As the sun dropped below the treeline, the water surface turned a dark gunmetal grey, and I lost track of my caddis. I fought the glare for a while, tilting my head, pushing my sunglasses up to my forehead and flipping them back down minutes later. I still couldn’t see my fly, and whatever daylight remained was fading quickly. Instinctively, I climbed aboard a midstream boulder . . .
It was our first trip to the First Fork of the Sinnemahoning in ten years. Dad and I were back at this Pennsylvania river, and we were awash in memories a decade old. The last time I’d touched this water I was as a teenage boy fighting the overwhelming size of the river and trying desperately not to go over the top of my rubber hip waders — all while casting Rooster Tails and live minnows up and across.
A decade later, this river now seemed smaller. I was stronger, taller and more experienced at navigating rocky rivers, full of the confidence that comes with chest waders and boot studs. But it was more than that, too. Being back among the same rocks and river bends from ten years ago, seeing that they hadn’t changed, but I had — realizing that I’d grown up — was the same sensation of revisited my elementary school as an adult. I felt powerful.
Climbing the boulder was easy, and it put me above the blackwater surface. From my perch, the angle shifted, and I could see the river again. I found my fly and noticed the dimpled rises of trout all around me. The first fish I targeted slashed aggressively, and I set the hook. Seconds later, the process repeated. Trout ate my caddis dry as though it was a perfect match — I’m certain it wasn’t. But in this unpressured freestone river, in the heart of Pennsylvania’s Northern Tier, who cares? The trout didn’t. So in that magic, last hour of spring daylight, I cast to and caught every riser I saw, until darkness finally sent us home.
Find the Angle
I remember that day and the moment of climbing the rock as the first time I truly recognized difficult light angles on the water and knew I could do something about them. Perhaps I should have figured it out long before twenty-three years of age. Regardless, I learned that I can alter the glare on a river’s surface; I can change how clearly I see into the depths and down to the riverbed by simply moving my feet and shifting the angle.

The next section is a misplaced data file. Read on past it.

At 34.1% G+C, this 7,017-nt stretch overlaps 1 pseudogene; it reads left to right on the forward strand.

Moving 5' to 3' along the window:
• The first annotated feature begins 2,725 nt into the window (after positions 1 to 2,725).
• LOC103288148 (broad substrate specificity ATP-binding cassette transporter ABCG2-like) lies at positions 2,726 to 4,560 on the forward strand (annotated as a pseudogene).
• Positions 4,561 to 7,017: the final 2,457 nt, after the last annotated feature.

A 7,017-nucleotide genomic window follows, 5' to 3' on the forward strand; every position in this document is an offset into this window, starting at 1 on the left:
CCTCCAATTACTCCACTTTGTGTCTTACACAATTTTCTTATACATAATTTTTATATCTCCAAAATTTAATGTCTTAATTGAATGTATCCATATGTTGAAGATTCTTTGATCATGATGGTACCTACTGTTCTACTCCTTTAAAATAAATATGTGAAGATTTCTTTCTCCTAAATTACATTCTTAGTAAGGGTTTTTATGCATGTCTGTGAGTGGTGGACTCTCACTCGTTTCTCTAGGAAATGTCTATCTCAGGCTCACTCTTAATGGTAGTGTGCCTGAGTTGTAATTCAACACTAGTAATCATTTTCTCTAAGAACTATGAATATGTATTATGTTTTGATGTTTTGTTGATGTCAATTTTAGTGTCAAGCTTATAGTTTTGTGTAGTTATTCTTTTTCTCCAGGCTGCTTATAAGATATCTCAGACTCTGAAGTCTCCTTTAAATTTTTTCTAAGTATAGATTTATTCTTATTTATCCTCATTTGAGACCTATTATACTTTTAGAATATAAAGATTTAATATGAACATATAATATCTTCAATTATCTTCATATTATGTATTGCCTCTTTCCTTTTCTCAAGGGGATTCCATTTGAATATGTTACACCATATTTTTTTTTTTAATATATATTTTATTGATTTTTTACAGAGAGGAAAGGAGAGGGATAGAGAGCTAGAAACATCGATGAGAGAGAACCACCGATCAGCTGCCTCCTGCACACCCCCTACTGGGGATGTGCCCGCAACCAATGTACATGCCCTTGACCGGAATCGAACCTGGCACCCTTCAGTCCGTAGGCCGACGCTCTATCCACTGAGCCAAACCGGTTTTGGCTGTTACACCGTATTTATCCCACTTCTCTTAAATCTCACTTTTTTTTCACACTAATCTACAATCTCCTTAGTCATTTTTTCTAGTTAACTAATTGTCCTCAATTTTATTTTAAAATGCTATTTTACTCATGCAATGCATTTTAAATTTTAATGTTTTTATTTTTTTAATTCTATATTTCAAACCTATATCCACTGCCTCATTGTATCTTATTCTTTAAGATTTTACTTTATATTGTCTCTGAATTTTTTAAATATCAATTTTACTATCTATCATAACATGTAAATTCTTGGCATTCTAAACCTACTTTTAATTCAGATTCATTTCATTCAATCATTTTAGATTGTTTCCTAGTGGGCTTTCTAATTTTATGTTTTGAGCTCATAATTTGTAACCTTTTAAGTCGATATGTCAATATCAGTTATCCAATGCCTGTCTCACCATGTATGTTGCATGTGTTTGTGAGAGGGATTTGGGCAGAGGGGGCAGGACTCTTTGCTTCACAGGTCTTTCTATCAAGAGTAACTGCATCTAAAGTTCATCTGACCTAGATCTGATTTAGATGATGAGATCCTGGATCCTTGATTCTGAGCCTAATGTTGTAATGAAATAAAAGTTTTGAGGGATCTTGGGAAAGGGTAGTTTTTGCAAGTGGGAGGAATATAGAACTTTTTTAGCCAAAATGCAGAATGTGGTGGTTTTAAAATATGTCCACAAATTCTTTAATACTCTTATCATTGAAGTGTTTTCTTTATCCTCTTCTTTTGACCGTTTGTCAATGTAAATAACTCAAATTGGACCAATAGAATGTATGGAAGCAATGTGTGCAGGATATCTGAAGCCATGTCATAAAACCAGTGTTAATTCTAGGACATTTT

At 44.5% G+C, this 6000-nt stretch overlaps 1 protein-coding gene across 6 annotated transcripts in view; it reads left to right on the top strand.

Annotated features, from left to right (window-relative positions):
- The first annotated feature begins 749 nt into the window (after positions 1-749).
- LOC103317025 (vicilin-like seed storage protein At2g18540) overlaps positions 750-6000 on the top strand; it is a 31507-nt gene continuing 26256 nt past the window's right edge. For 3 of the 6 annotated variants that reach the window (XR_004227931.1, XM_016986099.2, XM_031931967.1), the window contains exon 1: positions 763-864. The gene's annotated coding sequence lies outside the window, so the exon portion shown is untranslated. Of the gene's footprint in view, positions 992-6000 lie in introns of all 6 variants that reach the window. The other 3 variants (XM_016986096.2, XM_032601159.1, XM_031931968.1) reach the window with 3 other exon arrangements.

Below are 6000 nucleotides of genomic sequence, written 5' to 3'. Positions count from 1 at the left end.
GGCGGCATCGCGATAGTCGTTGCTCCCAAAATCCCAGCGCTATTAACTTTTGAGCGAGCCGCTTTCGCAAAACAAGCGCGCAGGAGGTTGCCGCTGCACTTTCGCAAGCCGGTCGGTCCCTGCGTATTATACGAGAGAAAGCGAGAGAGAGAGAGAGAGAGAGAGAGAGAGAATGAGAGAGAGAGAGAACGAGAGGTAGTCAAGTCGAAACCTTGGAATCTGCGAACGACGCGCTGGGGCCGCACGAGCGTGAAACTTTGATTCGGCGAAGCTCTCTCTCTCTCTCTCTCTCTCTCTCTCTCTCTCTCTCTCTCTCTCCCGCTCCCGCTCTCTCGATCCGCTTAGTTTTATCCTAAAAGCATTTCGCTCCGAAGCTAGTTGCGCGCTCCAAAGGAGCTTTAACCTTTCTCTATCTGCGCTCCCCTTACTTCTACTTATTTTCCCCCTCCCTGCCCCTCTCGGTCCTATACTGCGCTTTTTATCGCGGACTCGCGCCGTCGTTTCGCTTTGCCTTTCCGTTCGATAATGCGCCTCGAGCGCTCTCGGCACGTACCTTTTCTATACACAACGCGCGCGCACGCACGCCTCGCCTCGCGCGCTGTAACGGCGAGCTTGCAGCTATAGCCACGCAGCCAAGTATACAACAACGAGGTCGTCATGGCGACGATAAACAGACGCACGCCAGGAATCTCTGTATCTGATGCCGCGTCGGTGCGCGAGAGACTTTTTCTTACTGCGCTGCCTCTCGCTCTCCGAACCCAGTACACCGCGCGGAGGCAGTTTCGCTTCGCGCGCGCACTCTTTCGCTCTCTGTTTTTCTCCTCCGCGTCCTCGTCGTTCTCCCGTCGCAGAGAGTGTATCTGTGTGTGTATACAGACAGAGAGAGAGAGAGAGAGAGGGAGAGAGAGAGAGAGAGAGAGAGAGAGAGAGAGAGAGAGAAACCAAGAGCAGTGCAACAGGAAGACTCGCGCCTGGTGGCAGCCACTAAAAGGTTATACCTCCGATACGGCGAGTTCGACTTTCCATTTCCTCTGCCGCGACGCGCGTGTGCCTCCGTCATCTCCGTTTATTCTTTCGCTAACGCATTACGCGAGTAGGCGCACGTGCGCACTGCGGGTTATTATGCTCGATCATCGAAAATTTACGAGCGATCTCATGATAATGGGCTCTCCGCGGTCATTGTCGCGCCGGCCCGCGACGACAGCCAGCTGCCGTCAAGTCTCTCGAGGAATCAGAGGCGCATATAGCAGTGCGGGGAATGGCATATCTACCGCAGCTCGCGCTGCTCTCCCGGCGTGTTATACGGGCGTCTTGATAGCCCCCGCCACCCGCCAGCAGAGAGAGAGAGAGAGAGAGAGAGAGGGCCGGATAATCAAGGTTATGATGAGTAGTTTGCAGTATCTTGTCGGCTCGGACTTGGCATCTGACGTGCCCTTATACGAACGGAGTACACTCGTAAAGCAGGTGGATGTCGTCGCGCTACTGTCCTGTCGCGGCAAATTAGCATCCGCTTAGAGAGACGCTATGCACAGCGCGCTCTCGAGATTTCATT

Another twenty years later, and finding those angles is intuitive. Without thinking much about it, I usually set myself up with the sun behind or to my side, avoiding the surface glare of direct light. As I fish upstream I might work left bank to right, moving perpendicular across the stream flow until I reach the right bank. Then I quickly wade left again, back to the left bank, to start over on the next line — like a classic Underwood typewriter printing out one sentence at a time.
I’ll gladly choose a secondary lie over a prime lie just to gain better light angles, because I hate fighting through any glare. There’s always a good angle and a bad one, even on cloudy days. I’ve learned that, in fishing, seeing is believing. And if I can’t see my fly, my sighter, or the depth and features of the water I’m casting to, I lose confidence.
In every daylight situation, there’s always a better side, a better angle to fish. When the sun sinks low in the valley, the water surface may take on that blackwater look I encountered with my Dad one evening on the First Fork. That gunmetal glare is harder to defeat by adjusting angles from side to side. But if you can get above the surface a little more, and stay close, you will regain some visibility of the situation before real darkness sets in.
No matter the conditions, consider the light angle and how it affects your fishing.
Fish hard, friends.
Enjoy the day
T R O U T B I T T E N